How Long Can Cats Be Left Alone and Do They Get Lonely?

Cats have a reputation of being independent pets that allow their owners a high level of autonomy. But how long can cats be left alone? And do they ever get lonely while their owner is out and about?

Despite their character, cats require care and attention — as any domesticated pets would — and extended periods of solitude are not recommended.

In order to find out how cats act and feel while home alone, Newsweek spoke to cat behaviorists and experts to better understand feline needs.

How Long Can Cats Be Left Home Alone?

Speaking to Newsweek, Celia Haddon, cat expert and author, said: "Assuming a cat has dried food always available, has fresh water available, and has a clean large litter tray available, they can be left without worrying for 12-24 hours."

Leaving cats home alone for over 24 hours is inadvisable, as cats depend on their owners for regular feeding, clean drinking water and valuable social time such as playing and cuddling.

Many of these needs can be easily met by a cat-sitter if owners are likely to be away for longer periods of time.

Cat looks out window
A cat can be left alone for 12-24 hours if they have access to food and fresh water. ablokhin/Getty Images

What to Consider Before Leaving Your Cat

Age also plays a part in how long cats can be by themselves. Cats under 4 months old should spend a maximum of two-to-four hours alone, six-month old cats up to eight hours, and grown up cats up to 24 hours.

Teresa Keiger, creative director of The Cat Fanciers' Association told Newsweek that leaving cats unattended for over a day can become increasingly stressful and dangerous for the animals.

"More than one or two days begins to become very stressful for a cat. Remember, they need food, water, and a clean litter box, none of that will replenish or clean itself.

"If the person whom they are bonded to is gone for several days they may gorge themselves or not eat at all — both are bad for a cat's health and can lead to problems. They may also eliminate inappropriately, this isn't because the cat is mad - it's a marking behavior caused by the cat wishing the owner's return, or play inappropriately - damaging furniture, cushions, and meow and call excessively in an attempt to get the owner to return."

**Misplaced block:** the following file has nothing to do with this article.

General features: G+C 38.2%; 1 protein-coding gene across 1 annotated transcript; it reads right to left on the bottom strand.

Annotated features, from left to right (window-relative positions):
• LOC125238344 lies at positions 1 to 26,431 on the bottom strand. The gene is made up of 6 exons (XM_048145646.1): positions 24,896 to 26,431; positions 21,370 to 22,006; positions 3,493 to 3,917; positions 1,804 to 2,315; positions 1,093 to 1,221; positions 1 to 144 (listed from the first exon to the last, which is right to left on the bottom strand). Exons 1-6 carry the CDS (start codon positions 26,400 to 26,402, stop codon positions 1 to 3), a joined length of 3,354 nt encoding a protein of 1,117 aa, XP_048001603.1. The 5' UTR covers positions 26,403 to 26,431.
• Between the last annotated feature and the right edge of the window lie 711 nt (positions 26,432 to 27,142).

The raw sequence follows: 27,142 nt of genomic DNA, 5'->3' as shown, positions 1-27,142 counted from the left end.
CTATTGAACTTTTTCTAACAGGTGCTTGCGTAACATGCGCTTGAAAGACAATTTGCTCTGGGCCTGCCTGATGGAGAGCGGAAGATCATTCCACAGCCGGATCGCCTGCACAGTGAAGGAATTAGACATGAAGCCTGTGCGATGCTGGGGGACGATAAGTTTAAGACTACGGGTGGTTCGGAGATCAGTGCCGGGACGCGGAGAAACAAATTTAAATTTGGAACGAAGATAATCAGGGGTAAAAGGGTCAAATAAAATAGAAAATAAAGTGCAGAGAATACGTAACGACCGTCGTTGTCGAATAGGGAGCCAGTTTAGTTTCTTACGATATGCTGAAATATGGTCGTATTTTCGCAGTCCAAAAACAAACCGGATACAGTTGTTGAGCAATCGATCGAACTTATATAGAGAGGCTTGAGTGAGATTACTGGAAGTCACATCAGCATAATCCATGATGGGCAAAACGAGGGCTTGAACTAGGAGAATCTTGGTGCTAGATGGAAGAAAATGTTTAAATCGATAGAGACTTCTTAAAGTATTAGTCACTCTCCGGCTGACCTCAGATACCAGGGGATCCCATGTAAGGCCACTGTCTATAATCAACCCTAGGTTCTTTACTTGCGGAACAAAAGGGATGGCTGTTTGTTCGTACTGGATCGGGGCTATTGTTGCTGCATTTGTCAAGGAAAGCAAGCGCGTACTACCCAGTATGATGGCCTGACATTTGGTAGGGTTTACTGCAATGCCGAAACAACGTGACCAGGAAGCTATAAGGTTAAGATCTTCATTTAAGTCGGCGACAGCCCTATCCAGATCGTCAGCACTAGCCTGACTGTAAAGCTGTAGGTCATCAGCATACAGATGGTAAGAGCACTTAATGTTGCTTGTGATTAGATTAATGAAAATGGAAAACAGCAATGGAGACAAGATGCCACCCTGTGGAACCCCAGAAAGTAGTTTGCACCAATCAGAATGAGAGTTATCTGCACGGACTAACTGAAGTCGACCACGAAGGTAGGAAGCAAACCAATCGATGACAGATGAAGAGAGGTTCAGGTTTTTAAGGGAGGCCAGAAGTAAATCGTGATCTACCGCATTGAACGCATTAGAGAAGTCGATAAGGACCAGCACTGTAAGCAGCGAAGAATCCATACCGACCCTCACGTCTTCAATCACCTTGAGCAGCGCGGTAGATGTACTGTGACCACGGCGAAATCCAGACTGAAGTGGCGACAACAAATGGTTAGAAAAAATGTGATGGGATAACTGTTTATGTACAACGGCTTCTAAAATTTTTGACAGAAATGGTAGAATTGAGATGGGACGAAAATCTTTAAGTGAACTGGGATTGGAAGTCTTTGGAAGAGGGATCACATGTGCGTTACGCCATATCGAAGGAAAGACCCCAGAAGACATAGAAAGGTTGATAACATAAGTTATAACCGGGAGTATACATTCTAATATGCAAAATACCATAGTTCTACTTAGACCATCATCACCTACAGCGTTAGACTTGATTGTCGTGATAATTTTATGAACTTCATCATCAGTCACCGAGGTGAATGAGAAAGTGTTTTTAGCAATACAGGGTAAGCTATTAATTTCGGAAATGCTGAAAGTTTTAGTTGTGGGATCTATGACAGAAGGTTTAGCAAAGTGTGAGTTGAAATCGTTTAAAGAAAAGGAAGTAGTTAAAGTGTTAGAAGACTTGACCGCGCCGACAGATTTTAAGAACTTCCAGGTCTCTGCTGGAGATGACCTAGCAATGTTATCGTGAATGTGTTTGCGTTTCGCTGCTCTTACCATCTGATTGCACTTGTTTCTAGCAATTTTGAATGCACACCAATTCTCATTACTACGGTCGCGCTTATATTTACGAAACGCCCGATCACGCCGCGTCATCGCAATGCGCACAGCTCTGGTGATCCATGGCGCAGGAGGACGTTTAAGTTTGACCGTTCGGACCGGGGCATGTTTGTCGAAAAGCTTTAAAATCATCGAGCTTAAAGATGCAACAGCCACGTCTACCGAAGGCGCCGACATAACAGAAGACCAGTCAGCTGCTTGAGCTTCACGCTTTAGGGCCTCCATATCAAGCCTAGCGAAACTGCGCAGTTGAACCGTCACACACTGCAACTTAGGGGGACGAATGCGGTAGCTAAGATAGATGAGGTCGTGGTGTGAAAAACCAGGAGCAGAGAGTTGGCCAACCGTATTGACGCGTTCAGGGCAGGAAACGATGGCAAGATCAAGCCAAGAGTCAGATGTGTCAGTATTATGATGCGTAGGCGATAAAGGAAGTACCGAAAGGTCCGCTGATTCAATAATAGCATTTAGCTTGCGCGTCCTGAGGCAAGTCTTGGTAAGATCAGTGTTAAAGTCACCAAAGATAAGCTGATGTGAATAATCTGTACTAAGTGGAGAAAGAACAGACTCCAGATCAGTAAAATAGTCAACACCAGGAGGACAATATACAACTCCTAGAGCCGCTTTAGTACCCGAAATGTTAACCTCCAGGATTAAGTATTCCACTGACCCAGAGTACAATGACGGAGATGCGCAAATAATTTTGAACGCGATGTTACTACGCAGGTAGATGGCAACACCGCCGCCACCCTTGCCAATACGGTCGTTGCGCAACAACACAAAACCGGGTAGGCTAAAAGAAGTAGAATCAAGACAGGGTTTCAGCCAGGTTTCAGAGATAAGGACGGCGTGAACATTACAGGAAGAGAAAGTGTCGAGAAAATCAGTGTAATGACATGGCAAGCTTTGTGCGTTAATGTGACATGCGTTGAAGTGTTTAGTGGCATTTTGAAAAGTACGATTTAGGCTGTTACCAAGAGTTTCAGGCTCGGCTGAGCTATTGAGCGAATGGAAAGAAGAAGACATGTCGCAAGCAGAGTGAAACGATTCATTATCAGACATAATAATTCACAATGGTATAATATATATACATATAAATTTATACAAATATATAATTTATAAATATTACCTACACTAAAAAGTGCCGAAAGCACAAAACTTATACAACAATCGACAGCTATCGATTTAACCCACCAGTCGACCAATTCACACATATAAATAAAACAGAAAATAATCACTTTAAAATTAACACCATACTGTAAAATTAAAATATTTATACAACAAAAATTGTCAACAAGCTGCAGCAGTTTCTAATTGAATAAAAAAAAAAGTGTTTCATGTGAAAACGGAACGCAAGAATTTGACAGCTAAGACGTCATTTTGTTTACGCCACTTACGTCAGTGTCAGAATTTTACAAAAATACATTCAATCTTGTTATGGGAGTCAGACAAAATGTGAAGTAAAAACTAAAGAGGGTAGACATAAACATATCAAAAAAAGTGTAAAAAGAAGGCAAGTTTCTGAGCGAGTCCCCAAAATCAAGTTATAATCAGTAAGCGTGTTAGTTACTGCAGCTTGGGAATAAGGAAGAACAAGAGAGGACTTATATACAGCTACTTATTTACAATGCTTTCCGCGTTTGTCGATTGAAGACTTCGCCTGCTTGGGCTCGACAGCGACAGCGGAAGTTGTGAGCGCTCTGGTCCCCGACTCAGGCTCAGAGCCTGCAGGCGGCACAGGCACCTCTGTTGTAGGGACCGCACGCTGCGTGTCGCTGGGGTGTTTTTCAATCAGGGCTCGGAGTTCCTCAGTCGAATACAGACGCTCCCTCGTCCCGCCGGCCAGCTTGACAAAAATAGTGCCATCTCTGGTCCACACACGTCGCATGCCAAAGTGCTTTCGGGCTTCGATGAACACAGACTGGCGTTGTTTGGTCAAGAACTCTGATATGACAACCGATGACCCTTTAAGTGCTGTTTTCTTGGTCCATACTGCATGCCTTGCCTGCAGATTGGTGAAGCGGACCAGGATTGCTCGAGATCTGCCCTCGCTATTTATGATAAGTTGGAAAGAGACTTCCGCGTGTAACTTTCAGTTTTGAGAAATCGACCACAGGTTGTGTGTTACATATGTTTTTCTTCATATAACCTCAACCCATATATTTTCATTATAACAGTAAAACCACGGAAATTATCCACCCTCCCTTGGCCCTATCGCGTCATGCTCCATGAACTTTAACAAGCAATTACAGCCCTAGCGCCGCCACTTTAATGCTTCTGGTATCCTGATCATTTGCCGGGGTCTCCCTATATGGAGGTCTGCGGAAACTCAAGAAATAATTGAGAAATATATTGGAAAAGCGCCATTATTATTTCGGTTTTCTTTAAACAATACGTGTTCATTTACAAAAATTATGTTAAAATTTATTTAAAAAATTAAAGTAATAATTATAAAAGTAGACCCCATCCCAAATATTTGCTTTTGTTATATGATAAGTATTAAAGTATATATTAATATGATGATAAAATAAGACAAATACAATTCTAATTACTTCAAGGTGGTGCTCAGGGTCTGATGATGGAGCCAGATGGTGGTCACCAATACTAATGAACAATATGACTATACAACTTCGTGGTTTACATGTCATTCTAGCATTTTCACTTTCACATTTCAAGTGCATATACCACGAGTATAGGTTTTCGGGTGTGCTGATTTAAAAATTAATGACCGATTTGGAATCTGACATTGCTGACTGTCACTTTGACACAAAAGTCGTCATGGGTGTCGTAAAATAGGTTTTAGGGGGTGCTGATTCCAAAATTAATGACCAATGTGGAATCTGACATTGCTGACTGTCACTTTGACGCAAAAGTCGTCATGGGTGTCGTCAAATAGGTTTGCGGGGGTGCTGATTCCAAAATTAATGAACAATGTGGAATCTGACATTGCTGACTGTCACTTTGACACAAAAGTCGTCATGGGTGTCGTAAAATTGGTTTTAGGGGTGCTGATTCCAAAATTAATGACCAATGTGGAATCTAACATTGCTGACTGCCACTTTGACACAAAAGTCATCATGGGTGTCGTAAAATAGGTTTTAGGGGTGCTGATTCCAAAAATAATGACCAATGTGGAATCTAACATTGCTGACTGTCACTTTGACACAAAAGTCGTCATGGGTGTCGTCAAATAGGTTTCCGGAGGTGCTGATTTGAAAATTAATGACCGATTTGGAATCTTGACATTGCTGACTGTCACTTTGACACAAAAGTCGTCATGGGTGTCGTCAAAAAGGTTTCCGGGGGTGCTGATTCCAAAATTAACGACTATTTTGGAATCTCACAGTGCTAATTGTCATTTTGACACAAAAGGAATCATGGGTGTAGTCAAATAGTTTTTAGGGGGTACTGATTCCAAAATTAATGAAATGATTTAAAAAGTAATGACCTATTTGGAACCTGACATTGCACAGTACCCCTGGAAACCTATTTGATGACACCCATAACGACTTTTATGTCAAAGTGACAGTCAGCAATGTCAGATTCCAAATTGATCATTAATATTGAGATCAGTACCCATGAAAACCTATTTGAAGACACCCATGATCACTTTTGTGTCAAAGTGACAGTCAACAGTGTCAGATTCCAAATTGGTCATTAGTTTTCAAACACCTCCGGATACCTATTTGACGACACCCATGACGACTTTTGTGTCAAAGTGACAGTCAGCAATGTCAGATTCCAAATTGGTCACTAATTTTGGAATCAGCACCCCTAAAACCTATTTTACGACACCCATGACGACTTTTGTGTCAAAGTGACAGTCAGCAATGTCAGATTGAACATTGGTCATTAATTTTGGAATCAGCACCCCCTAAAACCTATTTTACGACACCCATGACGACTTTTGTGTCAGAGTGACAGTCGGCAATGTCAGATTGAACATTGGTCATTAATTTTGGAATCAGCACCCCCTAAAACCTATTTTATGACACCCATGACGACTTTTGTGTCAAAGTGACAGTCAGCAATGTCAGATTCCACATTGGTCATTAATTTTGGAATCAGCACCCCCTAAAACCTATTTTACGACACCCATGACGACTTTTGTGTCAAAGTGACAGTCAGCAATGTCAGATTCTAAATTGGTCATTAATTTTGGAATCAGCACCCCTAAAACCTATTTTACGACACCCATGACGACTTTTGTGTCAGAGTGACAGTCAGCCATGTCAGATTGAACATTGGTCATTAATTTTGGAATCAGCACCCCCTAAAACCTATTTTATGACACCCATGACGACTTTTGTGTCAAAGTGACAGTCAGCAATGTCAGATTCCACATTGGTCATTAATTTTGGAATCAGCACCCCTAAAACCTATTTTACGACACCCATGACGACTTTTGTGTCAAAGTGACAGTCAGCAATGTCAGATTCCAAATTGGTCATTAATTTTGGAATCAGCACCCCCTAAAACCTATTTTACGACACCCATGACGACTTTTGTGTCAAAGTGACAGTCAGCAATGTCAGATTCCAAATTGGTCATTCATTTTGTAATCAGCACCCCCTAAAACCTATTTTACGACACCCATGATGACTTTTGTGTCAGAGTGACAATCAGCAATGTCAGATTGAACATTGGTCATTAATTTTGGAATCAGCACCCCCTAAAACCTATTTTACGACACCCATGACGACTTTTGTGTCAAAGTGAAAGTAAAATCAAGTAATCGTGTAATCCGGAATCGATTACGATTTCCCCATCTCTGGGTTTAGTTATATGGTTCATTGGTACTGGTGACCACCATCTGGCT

Do Cats Get Lonely?

Cats are social beings that form strong relationships with their owners. Therefore, if their social and feeding needs are not met over periods of solitude the cats can become depressed and feel separation anxiety.

Anita Kelsey, cat behaviorist and author of Let's Talk About Cats told Newsweek: "If it's a normal working day most cats are fine, but a cat would feel lonely or be waiting for their guardians attention if left for days on end. The bond between any carer and their pet is strong and the absence of the care and attention of the guardian would definitely be noticed emotionally."

Different cats manage solitude in different ways, as some are natural loners while others may be more sociable and dependant on their carers.

cat on bed
Some cats do get lonely without their owners, while others are more independent. Zbynek Pospisil/Getty Images

Keiger added: "The emotional needs of the cat depend on the relationship that it has with its owners, as cats vary in regards to how dependent they are on their owners. So the more bonded a cat is to its owner, the more lonely and anxious it will be when the owner is away. That loneliness and anxiousness compounds the longer the owner is away."

Extended periods of loneliness and solitude can also disrupt important routines, Keiger explained.

"Cats love a routine and having their owners around is part of that routine. It's usual that they'll be fed at a certain time, that their owner will be on the sofa watching TV with a cat or two at a certain time, etc. Breaking that routine can be disturbing; it just varies by cat as to the degree of disturbance."

If you need to leave your cat home alone, it is important to ensure that they have enough fresh food and water, a safe place to sleep, and enough distractions such as toys, scratch posts, or windows to look out of. It's also key to remove dangerous and poisonous plants.

Cat lying on sofa arm
A cat relaxes and lazes on a sofa while resting at home. Magui-rfajardo/Getty Images

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